So with the visits over, now we begin to get back to some sort of routine. J is going to try to continue working from home but we'll see how that unfolds. I work from home anyway and will be easing my way back in over the new few weeks. I'm really glad we got Piper into her routine with our awesome nanny a few months in advance, so she's already used to me disappearing into my office for the few hours before her nap while she plays. It was a little hard sometimes to hear her having so much fun with the nanny when I was stuck in the office but now I'm grateful she has that time to herself, not shared with the baby, while the baby sleeps or nurses in my office.
In a lot of ways I think we're in the honeymoon period and the more difficult days lie ahead (when work gets crazy, when the baby realizes she's been born and starts waking up, when I have a crawler and a toddler...), but for now I'm enjoying it! Of course I feel grateful every day that we made it this far. It's so hard to believe we're a family of four. A few years ago I really expected to end up childless and divorced, torn apart by infertility. I definitely feel like I hit the lottery somehow; that I just can't even believe my good luck. If this is all just a dream, please don't wake me up.
September 30, 2009
Or eve eve. After two weeks in the hospital and a very bad blood pressure day yesterday they've started me on Cervidil to get things going. I'm not dilated at all and cervix is still very long so cervidil stays in for 12 hours and Pitocin starts at 11pm tonight. If this is like my induction with Piper, I can expect a baby about 22 hours later, or sometime Thursday night. It wasn't a super long labor last time, just took a long time to get labor started, so this being the second time around won't necessarily go any faster as you so often hear about successive labors. Whatever happens we're on our way and she'll get here when she gets here.
Which presents a small dilemma: we have no idea what to name this girl! I seriously need help, throw everything you've got at me. I want another spunky, spirited name like Piper, but that doesn't sound new or made up. For example the old fashioned Sadie sounds just right to me but my husband hates it. Piper's middle name is Harlow, which means from the hilltown, chosen because J and I met when we were neighbors on Capitol Hill. For this baby we're considering the middle name Eve, a reference to the place where we married (called evelynton). We think Eve as a first name sounds weird with our last name. Anyway, that's what I've got for you to go on. Some of you will understandably not be in a place were thinking about baby names is even a remotely pleasant idea, but for those who are please send any and all suggestions my way! And a deep thank you to everyone who has been so supportive all this time, thank you so much.
September 24, 2009
I've been living in L&D room 19 for a week now. It's gone by surprisingly fast, which is not to say it's been easy. Yesterday was a bad day. I'd had some problems overnight after sort of falling through the cracks between the nurses shifts, and then when I finally got a nurse around 10am, she said "So the plan is still to keep you here until 37 weeks?" I burst into tears. It wasn't particularly shocking information but no one had specifically said that before and in that moment, the idea of being away from Piper for another week and a half after 6 days away already hit me hard. My nurse was upset about having upset me and became very defensive. I tried to swallow the tears but they kept sneaking out over the next few hours.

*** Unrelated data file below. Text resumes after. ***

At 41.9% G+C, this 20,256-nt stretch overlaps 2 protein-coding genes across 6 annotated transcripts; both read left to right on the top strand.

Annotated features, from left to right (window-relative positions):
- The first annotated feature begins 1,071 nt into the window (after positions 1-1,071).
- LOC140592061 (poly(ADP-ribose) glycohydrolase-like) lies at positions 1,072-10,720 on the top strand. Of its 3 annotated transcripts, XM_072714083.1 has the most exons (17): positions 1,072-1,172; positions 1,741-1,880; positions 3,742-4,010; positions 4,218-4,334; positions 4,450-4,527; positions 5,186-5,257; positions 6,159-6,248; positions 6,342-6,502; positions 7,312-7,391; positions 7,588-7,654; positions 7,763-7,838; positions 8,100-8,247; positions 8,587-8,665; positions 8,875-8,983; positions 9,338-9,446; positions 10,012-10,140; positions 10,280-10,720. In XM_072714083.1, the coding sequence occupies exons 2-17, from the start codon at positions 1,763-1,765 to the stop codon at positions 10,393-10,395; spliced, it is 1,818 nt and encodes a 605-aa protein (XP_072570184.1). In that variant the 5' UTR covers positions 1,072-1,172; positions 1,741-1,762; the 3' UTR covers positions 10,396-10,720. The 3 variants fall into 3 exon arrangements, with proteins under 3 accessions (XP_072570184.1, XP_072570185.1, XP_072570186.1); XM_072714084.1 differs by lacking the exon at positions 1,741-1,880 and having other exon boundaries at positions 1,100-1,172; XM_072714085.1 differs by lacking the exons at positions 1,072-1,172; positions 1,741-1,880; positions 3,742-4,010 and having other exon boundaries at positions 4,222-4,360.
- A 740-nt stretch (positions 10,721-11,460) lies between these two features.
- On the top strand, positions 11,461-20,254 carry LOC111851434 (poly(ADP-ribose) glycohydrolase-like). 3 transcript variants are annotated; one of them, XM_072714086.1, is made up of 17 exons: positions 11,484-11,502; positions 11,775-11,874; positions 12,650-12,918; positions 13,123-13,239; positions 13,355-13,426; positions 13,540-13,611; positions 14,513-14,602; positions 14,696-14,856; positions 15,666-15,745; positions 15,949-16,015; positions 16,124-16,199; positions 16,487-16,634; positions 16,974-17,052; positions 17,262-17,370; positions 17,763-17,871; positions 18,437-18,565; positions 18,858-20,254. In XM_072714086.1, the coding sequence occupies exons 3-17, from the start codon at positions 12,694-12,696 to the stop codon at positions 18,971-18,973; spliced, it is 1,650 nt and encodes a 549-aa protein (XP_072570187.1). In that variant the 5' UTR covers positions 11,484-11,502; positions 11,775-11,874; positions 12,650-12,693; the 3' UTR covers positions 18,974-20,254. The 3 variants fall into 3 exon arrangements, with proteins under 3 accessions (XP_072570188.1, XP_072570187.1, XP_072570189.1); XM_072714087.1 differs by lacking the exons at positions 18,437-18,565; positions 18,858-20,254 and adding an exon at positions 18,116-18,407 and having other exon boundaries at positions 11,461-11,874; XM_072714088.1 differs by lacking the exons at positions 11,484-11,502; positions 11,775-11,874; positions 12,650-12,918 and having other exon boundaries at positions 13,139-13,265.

Eventually my OB came by to talk to me about the u/s I'd had the day before and a plan. I'm mainly here for low fluid and over the past week it is holding pretty steady. My mfm still feels the pregnancy is basically just done and wants me here monitored until delivery. My OB made a case with him for sending me to bedrest at home with bi-weekly monitoring but the mfm didn't go for it. I knew he wouldn't, he told me when I left his office last week that I would not be going home pregnant. I had accepted that, and set my sights on making it to 36 weeks in this miserable little room. That's two days from now. The idea of tacking another week on that was unbearable.
Both the OB and mfm had previously mentioned their comfort level with delivering at 36 weeks which was what put that number in my head. While 37 weeks is considered full term, babies' lungs are typically developed at some point between 35-37 weeks and it just varies by the individual baby. It's very encouraging that we've seen practice breathing on u/s for over six weeks now. Basically the expectation is that the baby would be fine if I had to be delivered today, but could face some significant NICU time based on it's lung development, weight (ability to maintain body temperature), and suck reflex (ability to feed itself whether bottle or breast), which is the last thing to develop. The longer we wait, the less likely NICU would be necessary, and as my OB said, the longer you stay stable and everything looks good, the greedier we get about wanting to give this more time.
So when my OB said we could plan an induction for his next hospital on-call day a week away (next Wednesday 9/30) I felt relieved. That's 36w4days, just a few days before full term. But a week away felt manageable too, having just made it through one week already. So it seemed like a reasonable balance of caution and expedience. I may be plotting my escape after a few more days, but right now it's just great to have an end point.
September 19, 2009